Please note: The Frank Talk articles listed below contain historical material. The data provided was current at the time of publication. For current information regarding any of the funds mentioned in these presentations, please visit the appropriate fund performance page.
Love Trade Cools as Central Banks’ Gold Demand Heats Up
August 20, 2012
The two largest gold buyers in the world that largely drive the Love Trade, China and India, underwhelmed the metals market with their subdued demand for the yellow metal during the second quarter of this year.
According to the World Gold Council’s (WGC) quarterly Gold Demand Trends report, total demand was 990 tons, which was about 7 percent lower compared to the second quarter of 2011. When you break down demand and look at the jewelry sector, you can see that Chindia remains about 50 percent of the world’s total gold demand. However, this quarter’s jewelry demand of a little more than 400 tons makes it one of the weakest periods in two years.
Total bar and coin demand was also weak in China and India compared with the rest of the world.
As we discussed earlier this year, India has been facing a number of economic challenges, resulting in a dramatic decrease of 30 percent in jewelry demand for the country over the second quarter compared to this time last year. The country’s “unsupportive environment” for gold included a slowing GDP growth, record high gold prices because of its currency, rising domestic inflation, high interest rates, and fears of a poor monsoon season, says the WGC.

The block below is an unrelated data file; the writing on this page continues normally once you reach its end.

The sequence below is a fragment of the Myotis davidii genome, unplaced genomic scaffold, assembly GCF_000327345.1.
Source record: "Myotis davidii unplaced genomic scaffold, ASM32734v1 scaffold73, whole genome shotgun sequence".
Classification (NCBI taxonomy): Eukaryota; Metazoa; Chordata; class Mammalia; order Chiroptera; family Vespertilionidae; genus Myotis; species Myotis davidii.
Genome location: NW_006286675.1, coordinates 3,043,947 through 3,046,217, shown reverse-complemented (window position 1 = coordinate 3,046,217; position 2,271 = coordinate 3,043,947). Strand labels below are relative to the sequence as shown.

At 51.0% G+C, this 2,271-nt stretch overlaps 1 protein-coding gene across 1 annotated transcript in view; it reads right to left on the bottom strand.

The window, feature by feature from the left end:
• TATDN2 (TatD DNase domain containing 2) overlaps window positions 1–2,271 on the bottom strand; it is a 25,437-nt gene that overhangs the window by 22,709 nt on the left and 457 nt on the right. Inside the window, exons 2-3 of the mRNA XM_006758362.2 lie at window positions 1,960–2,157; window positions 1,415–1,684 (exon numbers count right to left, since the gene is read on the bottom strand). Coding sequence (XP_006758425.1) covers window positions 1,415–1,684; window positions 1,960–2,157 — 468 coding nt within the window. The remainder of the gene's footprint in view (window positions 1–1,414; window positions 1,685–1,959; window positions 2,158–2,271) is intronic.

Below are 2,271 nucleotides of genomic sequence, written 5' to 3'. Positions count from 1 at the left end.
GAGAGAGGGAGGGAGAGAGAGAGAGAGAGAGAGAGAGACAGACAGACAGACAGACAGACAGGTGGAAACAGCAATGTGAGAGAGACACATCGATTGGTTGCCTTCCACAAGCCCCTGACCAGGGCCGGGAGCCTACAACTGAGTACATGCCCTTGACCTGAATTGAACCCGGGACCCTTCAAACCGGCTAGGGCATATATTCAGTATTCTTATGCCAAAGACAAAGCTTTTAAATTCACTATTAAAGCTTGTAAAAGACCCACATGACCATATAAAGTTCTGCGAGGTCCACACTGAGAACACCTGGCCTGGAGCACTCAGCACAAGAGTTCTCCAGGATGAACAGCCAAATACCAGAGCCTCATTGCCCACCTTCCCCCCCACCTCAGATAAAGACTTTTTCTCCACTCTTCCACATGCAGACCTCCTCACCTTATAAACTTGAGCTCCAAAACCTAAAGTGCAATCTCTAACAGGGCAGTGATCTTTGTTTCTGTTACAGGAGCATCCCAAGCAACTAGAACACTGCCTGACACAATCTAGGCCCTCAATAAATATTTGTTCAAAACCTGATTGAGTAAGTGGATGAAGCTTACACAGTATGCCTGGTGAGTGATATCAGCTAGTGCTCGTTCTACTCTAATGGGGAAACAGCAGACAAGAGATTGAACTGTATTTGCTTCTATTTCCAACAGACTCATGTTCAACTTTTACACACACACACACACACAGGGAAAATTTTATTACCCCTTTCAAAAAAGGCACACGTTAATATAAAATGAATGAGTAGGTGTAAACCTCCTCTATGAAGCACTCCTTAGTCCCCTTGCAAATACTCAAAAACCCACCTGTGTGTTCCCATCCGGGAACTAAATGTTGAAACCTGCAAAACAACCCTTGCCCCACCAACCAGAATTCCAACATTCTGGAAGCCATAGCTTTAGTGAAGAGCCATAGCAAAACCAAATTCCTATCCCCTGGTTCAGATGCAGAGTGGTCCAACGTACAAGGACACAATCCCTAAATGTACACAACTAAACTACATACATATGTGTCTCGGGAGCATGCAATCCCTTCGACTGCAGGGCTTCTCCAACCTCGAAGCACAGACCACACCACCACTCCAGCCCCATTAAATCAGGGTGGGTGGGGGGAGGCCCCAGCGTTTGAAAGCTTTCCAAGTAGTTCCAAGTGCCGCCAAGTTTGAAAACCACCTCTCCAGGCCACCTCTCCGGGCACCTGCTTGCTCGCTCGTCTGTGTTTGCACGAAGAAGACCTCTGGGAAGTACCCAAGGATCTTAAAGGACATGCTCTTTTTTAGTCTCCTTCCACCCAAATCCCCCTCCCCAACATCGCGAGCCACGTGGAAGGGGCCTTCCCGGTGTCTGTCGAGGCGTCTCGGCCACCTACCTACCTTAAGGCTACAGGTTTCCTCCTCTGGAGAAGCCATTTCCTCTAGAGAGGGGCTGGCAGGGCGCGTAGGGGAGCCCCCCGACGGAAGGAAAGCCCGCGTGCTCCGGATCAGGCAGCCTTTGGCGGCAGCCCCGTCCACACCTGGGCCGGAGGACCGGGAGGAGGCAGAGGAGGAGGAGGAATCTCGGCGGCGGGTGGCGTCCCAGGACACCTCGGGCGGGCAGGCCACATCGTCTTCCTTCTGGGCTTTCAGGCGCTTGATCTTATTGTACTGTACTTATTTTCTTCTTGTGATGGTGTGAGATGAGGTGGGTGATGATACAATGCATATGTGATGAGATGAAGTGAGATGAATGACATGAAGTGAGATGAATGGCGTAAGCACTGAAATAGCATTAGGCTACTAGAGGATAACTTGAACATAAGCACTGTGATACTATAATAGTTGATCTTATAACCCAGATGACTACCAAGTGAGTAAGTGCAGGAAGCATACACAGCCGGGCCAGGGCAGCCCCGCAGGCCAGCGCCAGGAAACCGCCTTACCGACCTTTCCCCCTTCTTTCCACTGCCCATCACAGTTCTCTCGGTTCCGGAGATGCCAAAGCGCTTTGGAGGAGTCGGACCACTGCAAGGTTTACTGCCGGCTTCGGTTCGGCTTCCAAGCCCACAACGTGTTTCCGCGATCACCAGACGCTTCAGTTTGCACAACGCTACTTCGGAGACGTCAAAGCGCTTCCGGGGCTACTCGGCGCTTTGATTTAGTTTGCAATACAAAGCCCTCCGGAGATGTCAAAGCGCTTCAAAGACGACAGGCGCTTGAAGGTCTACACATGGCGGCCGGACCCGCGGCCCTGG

China’s gold demand has been affected by a slowing economy as well as a “lack of clear direction in the gold price,” says the WGC. However, during the WGC’s conference call, Managing Director of Investment Marcus Grubb said it would be wrong to think that China is entering a period of extended weakness. If you look at Chinese demand for gold over the first half of 2012, the level was 410 tons—about the level that it was this time last year over the same period.
As we enter the Love Season for gold, we’ll look for any indications from government policies that might spur the continuation of the long-standing tradition of gold buying for weddings and Diwali in India, along with gold gifts for weddings and births that take place in China during this auspicious Year of the Dragon.
Although the Love Trade is on ice for the period, a relatively new gold buyer has been warming up to gold.
The official sector continued its gold buying spree this quarter. The WGC reported that central bank purchases hit a record high since the official sector became gold buyers three years ago. According to Mr. Grubb, if this trend continues over the remainder of 2012, central banks will be entering a “new territory” of gold buying that has not been seen since the early 1960s and since the end of the Bretton Woods System in 1971.
According to the firm’s quarter-end data, official sector institutions purchased 158 tons of gold in the second quarter—or about 16 percent of the quarter’s total gold demand. During the first half of 2012, central banks have acquired 254 tons of the metal, which is about 25 percent higher than the same period last year, says WGC.